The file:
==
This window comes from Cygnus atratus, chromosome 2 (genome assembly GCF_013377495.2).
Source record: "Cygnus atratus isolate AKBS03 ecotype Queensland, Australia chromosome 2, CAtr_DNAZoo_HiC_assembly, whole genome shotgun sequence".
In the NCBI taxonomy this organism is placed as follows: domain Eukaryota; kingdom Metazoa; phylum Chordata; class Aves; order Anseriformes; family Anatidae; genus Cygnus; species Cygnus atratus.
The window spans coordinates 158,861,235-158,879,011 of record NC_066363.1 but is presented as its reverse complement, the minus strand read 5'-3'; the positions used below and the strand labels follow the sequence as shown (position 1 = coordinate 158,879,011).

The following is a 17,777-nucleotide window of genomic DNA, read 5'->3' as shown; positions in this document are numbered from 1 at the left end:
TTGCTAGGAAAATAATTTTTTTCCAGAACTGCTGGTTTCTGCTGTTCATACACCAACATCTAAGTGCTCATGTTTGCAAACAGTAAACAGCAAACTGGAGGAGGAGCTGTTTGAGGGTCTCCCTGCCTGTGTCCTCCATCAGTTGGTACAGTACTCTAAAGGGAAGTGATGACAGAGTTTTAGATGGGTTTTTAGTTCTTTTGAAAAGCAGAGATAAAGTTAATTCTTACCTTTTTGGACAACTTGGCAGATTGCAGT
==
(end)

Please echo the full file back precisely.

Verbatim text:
This window comes from Cygnus atratus, chromosome 2 (genome assembly GCF_013377495.2).
Source record: "Cygnus atratus isolate AKBS03 ecotype Queensland, Australia chromosome 2, CAtr_DNAZoo_HiC_assembly, whole genome shotgun sequence".
In the NCBI taxonomy this organism is placed as follows: domain Eukaryota; kingdom Metazoa; phylum Chordata; class Aves; order Anseriformes; family Anatidae; genus Cygnus; species Cygnus atratus.
The window spans coordinates 158,861,235-158,879,011 of record NC_066363.1 but is presented as its reverse complement, the minus strand read 5'-3'; the positions used below and the strand labels follow the sequence as shown (position 1 = coordinate 158,879,011).

The following is a 17,777-nucleotide window of genomic DNA, read 5'->3' as shown; positions in this document are numbered from 1 at the left end:
TTGCTAGGAAAATAATTTTTTTCCAGAACTGCTGGTTTCTGCTGTTCATACACCAACATCTAAGTGCTCATGTTTGCAAACAGTAAACAGCAAACTGGAGGAGGAGCTGTTTGAGGGTCTCCCTGCCTGTGTCCTCCATCAGTTGGTACAGTACTCTAAAGGGAAGTGATGACAGAGTTTTAGATGGGTTTTTAGTTCTTTTGAAAAGCAGAGATAAAGTTAATTCTTACCTTTTTGGACAACTTGGCAGATTGCAGT